In 2009 we signed a memorandum of understanding with ACCA. We send auditors to study for ACCA qualifications, and ACCA shares knowledge, experience and documents with the SAV. We have also held many joint workshops. In this way we help each other, and I think in the future cooperation between the two organisations could be further strengthened.

Q How did you get to your current role, and what skills do you need to be an effective auditor general?

A I was born when the country was at war and grew up in the period of post-war national reconstruction. At that time finance played an important role in any activity in the economy, so I thought that if I studied the field of finance, I could contribute more to the rebuilding of the country. And so I chose to study at the University of Finance and Accounting.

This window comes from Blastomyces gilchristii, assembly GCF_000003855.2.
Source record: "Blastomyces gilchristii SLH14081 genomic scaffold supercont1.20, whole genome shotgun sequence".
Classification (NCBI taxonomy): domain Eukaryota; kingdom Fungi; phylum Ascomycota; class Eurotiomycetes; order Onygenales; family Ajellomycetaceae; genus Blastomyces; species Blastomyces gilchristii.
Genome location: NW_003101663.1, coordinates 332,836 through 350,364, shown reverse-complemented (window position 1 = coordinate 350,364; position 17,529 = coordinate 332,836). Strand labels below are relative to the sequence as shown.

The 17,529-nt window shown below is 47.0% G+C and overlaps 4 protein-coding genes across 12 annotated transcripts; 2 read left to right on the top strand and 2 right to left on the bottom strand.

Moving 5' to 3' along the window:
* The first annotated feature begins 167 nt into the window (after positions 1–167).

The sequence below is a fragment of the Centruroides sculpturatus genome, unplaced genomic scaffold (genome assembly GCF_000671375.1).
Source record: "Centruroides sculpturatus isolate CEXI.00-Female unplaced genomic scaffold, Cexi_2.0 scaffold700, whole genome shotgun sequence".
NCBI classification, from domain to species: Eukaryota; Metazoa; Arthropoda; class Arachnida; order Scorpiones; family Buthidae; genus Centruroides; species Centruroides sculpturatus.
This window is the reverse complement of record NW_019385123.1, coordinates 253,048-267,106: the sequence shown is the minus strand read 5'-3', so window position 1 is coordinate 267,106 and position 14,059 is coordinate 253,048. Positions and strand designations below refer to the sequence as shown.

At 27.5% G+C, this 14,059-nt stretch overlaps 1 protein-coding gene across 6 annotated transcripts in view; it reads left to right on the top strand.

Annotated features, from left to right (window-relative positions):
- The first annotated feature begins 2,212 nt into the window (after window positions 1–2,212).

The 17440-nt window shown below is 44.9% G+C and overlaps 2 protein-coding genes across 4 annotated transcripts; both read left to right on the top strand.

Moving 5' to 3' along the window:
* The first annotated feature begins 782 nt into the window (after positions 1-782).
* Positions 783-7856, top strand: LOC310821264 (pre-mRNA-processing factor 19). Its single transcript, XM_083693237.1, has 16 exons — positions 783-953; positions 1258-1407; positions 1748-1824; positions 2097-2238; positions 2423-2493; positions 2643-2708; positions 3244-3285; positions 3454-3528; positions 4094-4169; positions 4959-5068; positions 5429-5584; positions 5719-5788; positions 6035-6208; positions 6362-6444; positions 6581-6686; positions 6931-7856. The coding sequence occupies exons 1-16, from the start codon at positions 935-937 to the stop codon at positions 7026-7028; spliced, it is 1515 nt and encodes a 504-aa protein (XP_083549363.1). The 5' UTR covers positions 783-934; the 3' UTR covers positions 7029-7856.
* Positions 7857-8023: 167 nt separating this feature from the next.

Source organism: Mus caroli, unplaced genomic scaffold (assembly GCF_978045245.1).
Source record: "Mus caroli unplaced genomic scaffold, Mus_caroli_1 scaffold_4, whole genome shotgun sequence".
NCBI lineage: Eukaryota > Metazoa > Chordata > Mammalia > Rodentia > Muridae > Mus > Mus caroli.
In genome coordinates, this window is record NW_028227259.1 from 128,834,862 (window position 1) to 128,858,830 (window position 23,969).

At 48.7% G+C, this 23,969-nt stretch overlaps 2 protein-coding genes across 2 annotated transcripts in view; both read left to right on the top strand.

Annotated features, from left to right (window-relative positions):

The task of auditor general brings great responsibility; I’m very honoured. To succeed as an auditor general, apart from gaining qualifications and leadership skills, one should have independence, objectivity and determination along with vision, spirit and the desire to make contributions to auditors and other staff to enable them to fulfil their duties. 

Q How has auditing contributed to Vietnam’s growth?

A I think the SAV has greatly contributed to the national economy of Vietnam. It has tightened financial discipline, and helped other agencies use state resources and natural resources in an economic and efficient manner.

Q What message do you have for young people interested in audit?

A Young people have a strong desire to make a contribution to the country as auditing and accounting are professions that make a significant contribution to society. Young people should strive to become experts in their chosen fields so that they can contribute to the prosperity of the country and human development. 

Interview by Bennett Murray, journalist